As if being in an accident is not bad enough, reality will hit very quickly when those medical bills start to pile in. Because you were injured in a car accident, the hospital must provide care, even if your insurance will not cover the bill. It gets even more complicated when another party is brought into the equation. One way or another, however, the hospital is going to get its money, so it may resort to placing a medical lien to recover costs not paid by the insurance company.
What Is a Lien?
In its most basic definition, a lien is a legal option to place against a business, group, or person to ensure payment is received for good or services that have been provided. In the case of a medical lien, this would be placed to ensure the medical providers all receive payment for treatment that was provided. Because many accidents involve a lawsuit, the providers may file a lien against the auto accident injury case to recover payment. When this happens, all funds due will be deducted from the settlement prior to any payments being made.
Common Types of Liens
While laws vary from state to state, in most states, a hospital can file a lien to recover payment for treatment rendered. However, there are usually rules associated with the lien. For instance, a lien may have to be filed within a specific period from the time you were released from the hospital. The lien must also include:
- Your proper name
- Your current address
- Name and address of hospital
- Dates of service provided
If the hospital fails to meet the guidelines as the local laws are laid out, the lien against the settlement is void. However, we should note, this does not mean the hospital will not get reimbursed. You are still responsible for the bills; the only difference is that the lien will not be enforceable against the suit.
Workers’ Compensation Lien
If the accident happened while you were at work, even if the injury resulted in a lawsuit, workers’ compensation can place a lien to recover any costs that were paid for through the insurance. Again, the requirements and laws will change depending upon which state you live.
If you were on any type of government paid medical plan that paid for the care, the government can also file a lien against the settlement. This could include Medicaid and Medicare, as well as the Veteran’s Administration.
How Does the Lien Work?
As we briefly touched on above, when a lien is legally placed, it would require that any proceeds from the settlement go toward the lien before any funds are dispersed to anyone else. If, by chance, the lien is for more than the legal settlement, things can get complicated. However, if you have a skilled and experienced auto accident attorney, he or she will more than likely negotiate a lower payment so you are not faced with a financial hardship after the settlement.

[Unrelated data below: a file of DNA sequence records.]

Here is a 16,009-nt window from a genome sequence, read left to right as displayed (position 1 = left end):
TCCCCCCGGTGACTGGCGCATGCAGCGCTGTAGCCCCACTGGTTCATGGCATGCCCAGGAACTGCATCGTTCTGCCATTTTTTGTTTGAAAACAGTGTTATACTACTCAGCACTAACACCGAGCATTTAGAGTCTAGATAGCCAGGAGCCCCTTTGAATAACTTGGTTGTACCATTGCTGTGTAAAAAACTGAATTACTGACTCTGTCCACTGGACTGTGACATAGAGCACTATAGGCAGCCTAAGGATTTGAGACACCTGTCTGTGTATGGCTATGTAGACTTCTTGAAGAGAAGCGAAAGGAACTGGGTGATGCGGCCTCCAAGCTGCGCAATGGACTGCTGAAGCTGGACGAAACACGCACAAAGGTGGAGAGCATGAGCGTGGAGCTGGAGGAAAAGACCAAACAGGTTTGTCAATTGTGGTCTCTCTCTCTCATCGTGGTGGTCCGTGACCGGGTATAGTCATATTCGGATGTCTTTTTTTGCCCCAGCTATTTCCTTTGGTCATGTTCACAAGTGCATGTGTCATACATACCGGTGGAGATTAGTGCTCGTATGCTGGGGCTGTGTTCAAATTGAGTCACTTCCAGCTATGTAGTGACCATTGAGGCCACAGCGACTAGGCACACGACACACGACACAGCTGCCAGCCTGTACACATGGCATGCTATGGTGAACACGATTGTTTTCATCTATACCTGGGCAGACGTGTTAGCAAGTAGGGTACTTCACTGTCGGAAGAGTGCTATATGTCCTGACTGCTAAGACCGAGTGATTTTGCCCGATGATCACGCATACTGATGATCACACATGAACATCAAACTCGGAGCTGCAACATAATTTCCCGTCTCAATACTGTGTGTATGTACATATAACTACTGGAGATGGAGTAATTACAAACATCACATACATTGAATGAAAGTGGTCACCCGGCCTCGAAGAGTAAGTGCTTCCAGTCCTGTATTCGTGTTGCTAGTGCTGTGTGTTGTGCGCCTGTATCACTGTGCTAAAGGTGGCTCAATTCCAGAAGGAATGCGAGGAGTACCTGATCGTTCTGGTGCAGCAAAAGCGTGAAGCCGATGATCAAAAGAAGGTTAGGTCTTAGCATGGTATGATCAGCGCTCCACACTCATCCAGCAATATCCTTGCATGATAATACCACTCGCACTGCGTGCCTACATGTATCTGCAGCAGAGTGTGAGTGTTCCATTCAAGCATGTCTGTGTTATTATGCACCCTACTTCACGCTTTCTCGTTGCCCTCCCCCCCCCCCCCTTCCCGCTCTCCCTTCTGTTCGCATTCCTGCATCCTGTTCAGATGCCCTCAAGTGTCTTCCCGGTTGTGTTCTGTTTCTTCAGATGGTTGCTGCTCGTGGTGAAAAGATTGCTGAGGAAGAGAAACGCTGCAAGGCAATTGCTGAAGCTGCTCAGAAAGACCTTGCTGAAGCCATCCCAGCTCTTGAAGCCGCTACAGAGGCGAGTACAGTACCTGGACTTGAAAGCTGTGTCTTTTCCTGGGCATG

Most medical care providers would prefer to recover their costs immediately rather than wait for the years it can sometimes take for these cases to settle. If that is the case, your attorney can negotiate with the hospital, and possibly even your own insurance company, to pay a reduced fee in exchange for immediate payment or some type of payment plan.
Can a Lien Be Negotiated?
In short, yes it can. Most experienced auto accident attorneys will have existing relationships with both the insurance company and medical care providers. That being the case, the attorney will have a much better idea if these providers are willing to negotiate down their payment for more favorable terms for you. This entire process can get a bit tricky and messy, which is why it is important to find an experienced attorney with a record of success in auto accident lawsuits, specifically when dealing with substantial medical bills.
Do You Need an Auto Accident Attorney?
If you were recently injured in an auto accident and are now facing significant medical bills, we would highly recommend you, at the very least, discuss the case with an attorney. Your initial consultation is free of charge and you are under no obligation to use our legal services just for speaking with an attorney. To discuss your case, please give us a call at 855-633-0888. Or, if you would prefer to learn more about our legal services before contacting us, click here.
Taryn J. White is a legal research specialist and Injury law news reporter. Her current accomplishments include helping those facing any injuries from vehicle accidents, workplace accidents, and medical malpractice.